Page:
stratum and no population elements should be omitted.
Next, elements are selected from each stratum by a random procedure,
usually SRS.( at this stage it differs from quota sampling as in quota
sampling the allocation is on judgment and convenience basis)
A major objective of stratified sampling is to increase precision without
The elements within a stratum should be as
homogeneous as possible, but the elements in different
strata should be as heterogeneous as possible.
Variables used to partition the population into strata
are referred as stratification variables.
The stratification variables should also be closely
related to the characteristic of interest.
Finally, the variables should decrease the cost of the
stratification process by being easy to measure and
In proportionate stratified sampling, the size of
the sample drawn from each stratum is
proportionate to the relative size of that stratum in
the total population.
ni = n. Ni/ (N1+ N2 + .. Nk)
In disproportionate stratified sampling, the size of
the sample from each stratum is proportionate to the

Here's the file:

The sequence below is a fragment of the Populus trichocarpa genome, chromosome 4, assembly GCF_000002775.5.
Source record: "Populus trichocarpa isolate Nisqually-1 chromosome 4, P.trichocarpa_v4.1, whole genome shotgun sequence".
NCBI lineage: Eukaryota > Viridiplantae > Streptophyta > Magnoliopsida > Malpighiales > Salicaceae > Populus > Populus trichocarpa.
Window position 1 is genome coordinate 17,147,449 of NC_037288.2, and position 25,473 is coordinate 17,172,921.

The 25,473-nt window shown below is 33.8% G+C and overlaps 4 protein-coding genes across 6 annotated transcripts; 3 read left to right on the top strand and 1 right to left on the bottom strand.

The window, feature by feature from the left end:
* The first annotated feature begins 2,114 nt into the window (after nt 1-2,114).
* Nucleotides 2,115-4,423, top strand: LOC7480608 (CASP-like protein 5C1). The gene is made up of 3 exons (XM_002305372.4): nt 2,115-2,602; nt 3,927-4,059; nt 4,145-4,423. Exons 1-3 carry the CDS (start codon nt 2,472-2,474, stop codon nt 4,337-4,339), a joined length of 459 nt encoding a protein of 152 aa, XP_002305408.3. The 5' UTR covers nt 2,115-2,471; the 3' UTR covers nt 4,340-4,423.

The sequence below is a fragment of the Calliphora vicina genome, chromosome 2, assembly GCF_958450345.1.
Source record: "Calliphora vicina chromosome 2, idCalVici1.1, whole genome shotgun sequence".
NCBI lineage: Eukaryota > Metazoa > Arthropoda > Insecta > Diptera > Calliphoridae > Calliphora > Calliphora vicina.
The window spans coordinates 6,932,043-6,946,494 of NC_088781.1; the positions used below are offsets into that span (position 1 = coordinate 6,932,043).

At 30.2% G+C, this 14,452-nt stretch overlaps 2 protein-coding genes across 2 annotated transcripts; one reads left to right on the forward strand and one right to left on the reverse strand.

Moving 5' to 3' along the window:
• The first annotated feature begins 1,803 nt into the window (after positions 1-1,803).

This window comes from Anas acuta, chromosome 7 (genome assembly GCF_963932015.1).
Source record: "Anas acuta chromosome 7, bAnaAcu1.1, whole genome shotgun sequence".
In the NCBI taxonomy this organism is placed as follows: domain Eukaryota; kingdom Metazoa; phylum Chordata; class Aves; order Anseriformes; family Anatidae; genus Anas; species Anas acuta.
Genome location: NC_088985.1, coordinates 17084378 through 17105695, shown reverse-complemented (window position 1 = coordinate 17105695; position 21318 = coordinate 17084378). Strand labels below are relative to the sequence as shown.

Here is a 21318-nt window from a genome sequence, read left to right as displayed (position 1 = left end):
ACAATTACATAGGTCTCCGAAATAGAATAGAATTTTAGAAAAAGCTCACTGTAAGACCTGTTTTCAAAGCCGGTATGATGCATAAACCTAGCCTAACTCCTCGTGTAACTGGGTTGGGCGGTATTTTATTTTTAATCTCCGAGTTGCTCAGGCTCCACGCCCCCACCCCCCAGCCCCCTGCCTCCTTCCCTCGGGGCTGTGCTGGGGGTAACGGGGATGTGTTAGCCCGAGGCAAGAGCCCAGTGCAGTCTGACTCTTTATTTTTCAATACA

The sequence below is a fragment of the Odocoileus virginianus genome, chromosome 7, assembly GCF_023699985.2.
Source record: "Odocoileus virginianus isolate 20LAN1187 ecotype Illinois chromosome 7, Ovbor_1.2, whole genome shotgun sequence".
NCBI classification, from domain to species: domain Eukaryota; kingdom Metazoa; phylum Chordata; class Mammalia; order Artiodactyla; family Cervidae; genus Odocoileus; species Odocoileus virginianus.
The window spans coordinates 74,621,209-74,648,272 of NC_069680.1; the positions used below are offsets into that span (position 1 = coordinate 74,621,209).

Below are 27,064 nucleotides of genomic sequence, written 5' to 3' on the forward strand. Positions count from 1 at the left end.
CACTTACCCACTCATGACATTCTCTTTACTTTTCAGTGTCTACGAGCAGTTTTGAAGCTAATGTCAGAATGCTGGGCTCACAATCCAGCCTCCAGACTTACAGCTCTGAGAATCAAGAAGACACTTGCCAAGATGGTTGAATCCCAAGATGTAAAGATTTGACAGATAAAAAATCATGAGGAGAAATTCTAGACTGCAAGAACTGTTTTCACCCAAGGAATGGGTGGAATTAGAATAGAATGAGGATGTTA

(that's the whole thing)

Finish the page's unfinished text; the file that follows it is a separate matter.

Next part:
relative size of that stratum and to the standard
deviation of the distribution of the characteristic of
interest among all the elements in that stratum.
ni = n.Ni.sdi/ (N1sd1 + N2sd2 + … +Nksdk)
In addition to differences in stratum size and
variability, we may have differences in
stratum sampling cost. Here we can apply the
cost optimal disproportionate sampling
Ci = cost of sampling in stratum I
20. Cluster Sampling
The target population is first divided into mutually
exclusive and collectively exhaustive subpopulations,
Then a random sample of clusters is selected, based on
a probability sampling technique such as SRS.
For each selected cluster, either all the elements are
included in the sample (one-stage) or a sample of
elements is drawn probabilistically (two-stage).
21. Pure Cluster sampling
22. Cluster Sampling
Elements within a cluster should be as heterogeneous as
possible, but clusters themselves should be as homogeneous as
possible. Ideally, each cluster should be a small-scale
representation of the population.
Area Sampling- if cluster happens to some geographic sub division
In probability proportionate to size sampling, the clusters are
sampled with probability proportional to size. In the second
stage, the probability of selecting a sampling unit in a selected
cluster varies inversely with the size of the cluster.
23. Stratified Cluster sampling
24. Area Sampling
If clusters happen to be some geographic
subdivisions, in that case cluster sampling is
known as area cluster. All other features
remain the same.
25. Factors considered while determining